With China gifting the world a Kung Flu pandemic it seems something of an unfair swap that the West offers a sumptuous $200m blockbuster but that what’s happened with Disney’s latest live action film of their 1998 animated feature Mulan. Yifei Liu plays the title character, a young Chinese maiden living in a small village with her sister and elderly mother and father who has a permanent leg injury. Mulan is something of a tom boy with an unerring gymnastic ability that’s first glimpsed when she’s chases one of her father’s chickens across the rooftops and into its pen. However it makes little difference to local tradition as she is painted and powdered, wrapped in a kimono and trained in the art of taking tea – a nicely shot set piece which ends in calamity and Mulan able to demonstrate her gymnastic skills.
It’s when the consort of the Emperor (Jet Li) rides into the village to conscript a male from each family to fight a horde of Northern invaders to the province that things take a turn for the worse. With no son Mulan sees her father instead conscripted into the army despite his disabled leg and overnight she covertly appropriates his armour and sword and assumes the mantle of a male in order to take her father’s place at the training camp. It’s all led by Commander Tung (Donnie Yen) a no nonsense soldier who dismisses those trainees who bring dishonour on his brutal training techniques. It’s these scenes at the camp which can’t escape the ‘training montage‘ seen in every film from the Rocky films to The A Team. Disguised as a man Mulan enters into ‘Tootsie’ territory with her identity in danger of being revealed when the men are told to shower and there’s further levity when the commander tells his recruits that he is, ‘going to make men of every single one of you!’
Inevitably the new recruits are to face off against the Northern invaders attacking the province garrison by garrison aided by a witch who shares the same make-up artist as Michael Stipe in his later REM days having had a white stripe of paint daubed across her eyes. Perhaps it’s somewhat unrealistic to expect the raw recruits to defeat the marauding mass of mentalists on horseback and it’s Mulan who saves the day. The conventions of the drama demand that Mulan will be forced to reveal her true identity but that the message of the movie is very much a feminist one in the #TimesUp movement and here, in an ancient era that pushes the theory that only men can lead others, is as necessary as it has ever been. And that extends as far as the director Niki Caro helming the biggest budgeted film of her or any other female directors career and she handles it with aplomb.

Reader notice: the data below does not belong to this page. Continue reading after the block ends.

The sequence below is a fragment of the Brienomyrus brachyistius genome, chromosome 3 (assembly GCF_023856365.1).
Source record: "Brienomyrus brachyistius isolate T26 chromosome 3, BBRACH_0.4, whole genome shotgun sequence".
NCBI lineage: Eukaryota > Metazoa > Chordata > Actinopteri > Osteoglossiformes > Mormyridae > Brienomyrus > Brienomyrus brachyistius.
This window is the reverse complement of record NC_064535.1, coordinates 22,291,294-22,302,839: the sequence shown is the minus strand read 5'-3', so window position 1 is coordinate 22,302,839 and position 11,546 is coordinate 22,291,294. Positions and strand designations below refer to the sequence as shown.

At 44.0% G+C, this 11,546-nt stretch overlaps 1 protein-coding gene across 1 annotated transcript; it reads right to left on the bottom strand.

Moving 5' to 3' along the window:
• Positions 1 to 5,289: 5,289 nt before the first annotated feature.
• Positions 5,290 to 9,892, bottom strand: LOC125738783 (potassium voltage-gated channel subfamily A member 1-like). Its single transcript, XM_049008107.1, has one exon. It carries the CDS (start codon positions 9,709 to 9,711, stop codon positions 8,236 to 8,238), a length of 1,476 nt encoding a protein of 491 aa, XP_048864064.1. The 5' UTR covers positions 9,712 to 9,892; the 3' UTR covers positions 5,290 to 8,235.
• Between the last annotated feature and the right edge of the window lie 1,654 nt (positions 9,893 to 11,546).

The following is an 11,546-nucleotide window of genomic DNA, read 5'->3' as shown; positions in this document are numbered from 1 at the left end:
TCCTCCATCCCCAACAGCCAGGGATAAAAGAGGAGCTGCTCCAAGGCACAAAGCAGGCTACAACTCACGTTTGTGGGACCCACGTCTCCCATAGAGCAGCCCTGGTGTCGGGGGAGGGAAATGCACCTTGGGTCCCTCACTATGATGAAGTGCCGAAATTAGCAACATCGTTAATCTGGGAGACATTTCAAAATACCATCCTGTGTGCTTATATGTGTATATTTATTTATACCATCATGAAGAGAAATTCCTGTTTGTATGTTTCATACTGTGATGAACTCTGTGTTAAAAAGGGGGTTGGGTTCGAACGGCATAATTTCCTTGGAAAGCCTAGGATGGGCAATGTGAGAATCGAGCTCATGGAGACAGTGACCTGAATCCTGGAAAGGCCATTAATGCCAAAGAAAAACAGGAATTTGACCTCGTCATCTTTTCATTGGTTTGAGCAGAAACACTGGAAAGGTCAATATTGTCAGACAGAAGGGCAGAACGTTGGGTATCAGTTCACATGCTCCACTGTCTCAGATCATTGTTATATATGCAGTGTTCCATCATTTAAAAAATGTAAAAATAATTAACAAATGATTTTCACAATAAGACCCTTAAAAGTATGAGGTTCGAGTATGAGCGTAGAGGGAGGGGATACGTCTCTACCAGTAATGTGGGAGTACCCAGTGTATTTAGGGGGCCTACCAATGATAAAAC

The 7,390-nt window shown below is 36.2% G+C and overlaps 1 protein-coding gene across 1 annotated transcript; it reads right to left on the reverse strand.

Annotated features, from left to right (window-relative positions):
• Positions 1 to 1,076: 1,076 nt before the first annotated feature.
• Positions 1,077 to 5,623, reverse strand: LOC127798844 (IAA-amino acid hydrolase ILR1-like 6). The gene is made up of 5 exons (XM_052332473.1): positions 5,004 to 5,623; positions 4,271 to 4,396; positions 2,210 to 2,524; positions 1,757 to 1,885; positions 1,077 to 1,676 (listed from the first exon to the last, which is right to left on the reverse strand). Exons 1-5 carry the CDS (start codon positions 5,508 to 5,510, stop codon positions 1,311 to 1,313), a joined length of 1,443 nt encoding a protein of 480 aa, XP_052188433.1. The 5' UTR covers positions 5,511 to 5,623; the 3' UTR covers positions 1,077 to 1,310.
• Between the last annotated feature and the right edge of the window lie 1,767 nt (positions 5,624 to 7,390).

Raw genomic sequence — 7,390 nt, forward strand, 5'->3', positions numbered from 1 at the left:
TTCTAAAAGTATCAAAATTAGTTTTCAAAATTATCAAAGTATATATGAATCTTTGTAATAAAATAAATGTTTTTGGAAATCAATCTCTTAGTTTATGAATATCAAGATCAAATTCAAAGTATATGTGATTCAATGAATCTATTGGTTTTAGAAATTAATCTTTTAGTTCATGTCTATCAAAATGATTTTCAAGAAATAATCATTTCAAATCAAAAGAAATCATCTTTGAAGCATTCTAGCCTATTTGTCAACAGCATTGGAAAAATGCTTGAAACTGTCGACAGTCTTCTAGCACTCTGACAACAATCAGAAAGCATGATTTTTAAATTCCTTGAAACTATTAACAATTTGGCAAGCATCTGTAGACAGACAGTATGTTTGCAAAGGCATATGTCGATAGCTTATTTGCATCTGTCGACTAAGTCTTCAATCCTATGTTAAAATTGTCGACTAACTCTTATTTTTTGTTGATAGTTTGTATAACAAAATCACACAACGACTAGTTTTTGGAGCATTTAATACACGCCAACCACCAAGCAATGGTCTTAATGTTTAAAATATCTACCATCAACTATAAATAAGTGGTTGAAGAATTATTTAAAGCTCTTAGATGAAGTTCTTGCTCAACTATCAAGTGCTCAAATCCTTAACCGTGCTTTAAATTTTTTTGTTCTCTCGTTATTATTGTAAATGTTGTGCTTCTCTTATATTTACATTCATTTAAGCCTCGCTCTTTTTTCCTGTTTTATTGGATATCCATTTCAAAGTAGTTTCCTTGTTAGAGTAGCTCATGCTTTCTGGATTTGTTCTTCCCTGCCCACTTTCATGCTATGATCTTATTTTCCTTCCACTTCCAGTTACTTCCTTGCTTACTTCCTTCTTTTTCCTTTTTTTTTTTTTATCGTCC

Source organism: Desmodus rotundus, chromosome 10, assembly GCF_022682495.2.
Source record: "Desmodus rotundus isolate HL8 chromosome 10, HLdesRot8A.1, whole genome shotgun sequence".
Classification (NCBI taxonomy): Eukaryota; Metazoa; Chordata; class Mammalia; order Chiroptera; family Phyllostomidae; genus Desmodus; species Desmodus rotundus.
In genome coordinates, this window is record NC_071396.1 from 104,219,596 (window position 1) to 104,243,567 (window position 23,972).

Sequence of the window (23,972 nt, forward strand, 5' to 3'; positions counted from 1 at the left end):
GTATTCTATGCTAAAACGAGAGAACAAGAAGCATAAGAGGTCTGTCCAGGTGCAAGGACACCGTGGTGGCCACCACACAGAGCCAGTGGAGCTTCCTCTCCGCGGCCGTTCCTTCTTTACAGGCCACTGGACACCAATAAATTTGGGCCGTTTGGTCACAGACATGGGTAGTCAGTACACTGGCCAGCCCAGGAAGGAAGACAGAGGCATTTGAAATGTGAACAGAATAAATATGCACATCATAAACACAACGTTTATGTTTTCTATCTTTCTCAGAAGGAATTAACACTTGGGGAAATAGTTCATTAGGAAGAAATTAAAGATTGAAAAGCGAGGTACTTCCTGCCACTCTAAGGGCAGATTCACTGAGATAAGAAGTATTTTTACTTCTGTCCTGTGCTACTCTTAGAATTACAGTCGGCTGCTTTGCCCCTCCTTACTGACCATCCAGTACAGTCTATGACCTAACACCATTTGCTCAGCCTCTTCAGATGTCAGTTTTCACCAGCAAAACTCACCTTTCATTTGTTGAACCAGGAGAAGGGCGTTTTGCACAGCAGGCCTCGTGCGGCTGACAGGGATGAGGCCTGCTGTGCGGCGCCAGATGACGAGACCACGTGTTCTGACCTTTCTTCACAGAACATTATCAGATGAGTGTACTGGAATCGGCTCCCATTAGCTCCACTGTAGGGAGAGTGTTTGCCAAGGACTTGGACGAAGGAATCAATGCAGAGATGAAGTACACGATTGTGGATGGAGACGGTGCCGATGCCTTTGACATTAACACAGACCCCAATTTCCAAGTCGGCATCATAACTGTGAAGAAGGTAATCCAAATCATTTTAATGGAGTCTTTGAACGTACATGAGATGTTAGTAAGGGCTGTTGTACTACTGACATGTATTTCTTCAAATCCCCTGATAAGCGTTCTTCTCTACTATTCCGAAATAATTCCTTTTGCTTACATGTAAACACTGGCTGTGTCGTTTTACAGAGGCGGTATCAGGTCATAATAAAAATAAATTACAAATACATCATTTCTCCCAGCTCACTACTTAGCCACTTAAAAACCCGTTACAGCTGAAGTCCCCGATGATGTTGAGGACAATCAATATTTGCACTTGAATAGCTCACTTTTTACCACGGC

Whereas Tenet was a summer blockbuster that has decided to go the cinematic release route, Mulan, an equally expensive film, is going the streaming route which is perhaps understandable with studios only too conscious of what is at stake but it’s a shame as director Niki Caro has made a film that misses much from not being seen on a wide screen that would only enhance the stunning vistas, set design and costumes. Caro has done an admirable job here adopting many of the tropes of Chinese cinema with characters spinning up into the air mid fight whilst others catch arrows mid flight and cameras tilting at 90 degrees during action sequences. This live action is something of a different entity from its animated original with no songs and the Eddie Murphy jive talking comedy dragon sidekick consigned to the dustbin replaced instead with a Phoenix motif that occurs throughout.
At two hours Mulan is thirty minutes longer than the animated predecessor a mistake made by the live action Dumbo and once again the film does not benefit from this. Nonetheless Mulan is an impressively shot and extremely enjoyable film endorsing the Disney message that, ‘devotion to family is an essential virtue’ which may might seem outdated but is rightly at the core of the studio’s best films.
Here’s the Mulan trailer……..